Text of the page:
Public Health and Economic Consequences of Methyl Mercury Toxicity to the Developing Brain

Leonardo Trasande; Philip J. Landrigan; Clyde Schechter


Environ Health Perspect. 2005;113(5):590-596. 

In This Article

Abstract and Introduction

Methyl mercury is a developmental neurotoxicant. Exposure results principally from consumption by pregnant women of seafood contaminated by mercury from anthropogenic (70%) and natural (30%) sources. Throughout the 1990s, the U.S. Environmental Protection Agency (EPA) made steady progress in reducing mercury emissions from anthropogenic sources, especially from power plants, which account for 41% of anthropogenic emissions. However, the U.S. EPA recently proposed to slow this progress, citing high costs of pollution abatement. To put into perspective the costs of controlling emissions from American power plants, we have estimated the economic costs of methyl mercury toxicity attributable to mercury from these plants. We used an environmentally attributable fraction model and limited our analysis to the neurodevelopmental impacts—specifically loss of intelligence. Using national blood mercury prevalence data from the Centers for Disease Control and Prevention, we found that between 316,588 and 637,233 children each year have cord blood mercury levels > 5.8 µg/L, a level associated with loss of IQ. The resulting loss of intelligence causes diminished economic productivity that persists over the entire lifetime of these children. This lost productivity is the major cost of methyl mercury toxicity, and it amounts to $8.7 billion annually (range, $2.2-43.8 billion; all costs are in 2000 US$). Of this total, $1.3 billion (range, $0.1-6.5 billion) each year is attributable to mercury emissions from American power plants. This significant toll threatens the economic health and security of the United States and should be considered in the debate on mercury pollution controls.

Mercury is a ubiquitous environmental toxicant (Goldman et al. 2001). It exists in three forms, each of which possesses different bioavailability and toxicity: the metallic element, inorganic salts, and organic compounds (methyl mercury, ethyl mercury, and phenyl mercury) (Franzblau 1994). Although volcanoes and other natural sources release some elemental mercury to the environment, anthropogenic emissions from coal-fired electric power generation facilities, chloralkali production, waste incineration, and other industrial activities now account for approximately 70% of the 5,500 metric tons of mercury that are released into the earth's atmosphere each year [United Nations Environmental Programme (UNEP) 2002]. Elemental mercury is readily aerosolized because of its low boiling point, and once airborne it can travel long distances to eventually deposit into soil and water. In the sediments of rivers, lakes, and the ocean, metallic mercury is transformed within microorganisms into methyl mercury (Guimaraes et al. 2000). This methyl mercury biomagnifies in the marine food chain to reach very high concentrations in predatory fish such as swordfish, tuna, king mackerel, and shark (Dietz et al. 2000; Gilmour and Riedel 2000; Mason et al. 1995; Neumann and Ward 1999). Consumption of contaminated fish is the major route of human exposure to methyl mercury.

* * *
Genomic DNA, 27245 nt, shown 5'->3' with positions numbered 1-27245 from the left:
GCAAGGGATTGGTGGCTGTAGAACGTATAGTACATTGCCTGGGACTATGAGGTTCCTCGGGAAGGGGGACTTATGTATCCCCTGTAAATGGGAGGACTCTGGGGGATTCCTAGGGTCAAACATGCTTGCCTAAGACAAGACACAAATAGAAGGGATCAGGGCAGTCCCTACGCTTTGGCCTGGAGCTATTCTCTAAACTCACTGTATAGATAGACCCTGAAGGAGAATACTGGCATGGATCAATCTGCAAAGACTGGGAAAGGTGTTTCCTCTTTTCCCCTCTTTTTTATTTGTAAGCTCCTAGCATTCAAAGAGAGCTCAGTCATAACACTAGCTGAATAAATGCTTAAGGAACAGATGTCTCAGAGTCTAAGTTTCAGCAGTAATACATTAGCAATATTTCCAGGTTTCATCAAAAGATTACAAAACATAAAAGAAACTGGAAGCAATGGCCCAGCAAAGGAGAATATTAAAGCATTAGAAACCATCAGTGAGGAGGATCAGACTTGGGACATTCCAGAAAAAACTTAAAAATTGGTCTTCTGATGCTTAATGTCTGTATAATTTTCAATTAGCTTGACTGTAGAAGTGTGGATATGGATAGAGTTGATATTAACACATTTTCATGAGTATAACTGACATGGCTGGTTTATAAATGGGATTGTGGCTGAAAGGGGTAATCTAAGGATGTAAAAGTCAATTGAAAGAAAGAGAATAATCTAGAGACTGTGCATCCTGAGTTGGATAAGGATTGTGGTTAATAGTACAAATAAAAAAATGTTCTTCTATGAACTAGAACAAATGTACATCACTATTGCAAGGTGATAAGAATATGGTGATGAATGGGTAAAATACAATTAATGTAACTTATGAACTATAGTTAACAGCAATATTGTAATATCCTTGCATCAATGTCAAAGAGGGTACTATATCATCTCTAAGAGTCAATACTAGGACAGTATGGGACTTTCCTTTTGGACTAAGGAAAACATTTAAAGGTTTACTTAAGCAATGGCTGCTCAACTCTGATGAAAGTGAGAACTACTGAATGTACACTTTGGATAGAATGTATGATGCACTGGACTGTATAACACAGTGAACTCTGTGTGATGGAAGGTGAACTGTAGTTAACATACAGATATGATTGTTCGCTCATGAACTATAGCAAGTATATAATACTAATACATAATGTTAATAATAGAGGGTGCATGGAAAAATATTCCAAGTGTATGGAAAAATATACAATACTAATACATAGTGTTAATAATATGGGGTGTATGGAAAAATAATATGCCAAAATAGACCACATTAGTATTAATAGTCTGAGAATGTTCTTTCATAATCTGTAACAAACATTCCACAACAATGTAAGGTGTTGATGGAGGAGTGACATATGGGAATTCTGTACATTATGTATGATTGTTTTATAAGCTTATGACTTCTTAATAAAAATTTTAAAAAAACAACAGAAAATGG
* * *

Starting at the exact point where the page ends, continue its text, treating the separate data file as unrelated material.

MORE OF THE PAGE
The toxicity of methyl mercury to the developing brain was first recognized in the 1950s in Minamata, Japan, where consumption of fish with high concentrations of methyl mercury by pregnant women resulted in at least 30 cases of cerebral palsy in children; exposed women were affected minimally if at all (Harada 1968). A similar episode followed in 1972 in Iraq when the use of a methyl mercury fungicide led to poisoning in thousands of people (Bakir et al. 1973); again, infants and children were most profoundly affected (Amin-Zaki et al. 1974, 1979). The vulnerability of the developing brain to methyl mercury reflects the ability of lipophilic methyl mercury to cross the placenta and concentrate in the central nervous system (Campbell et al. 1992). Moreover, the blood-brain barrier is not fully developed until after the first year of life, and methyl mercury can cross this incomplete barrier (Rodier 1995).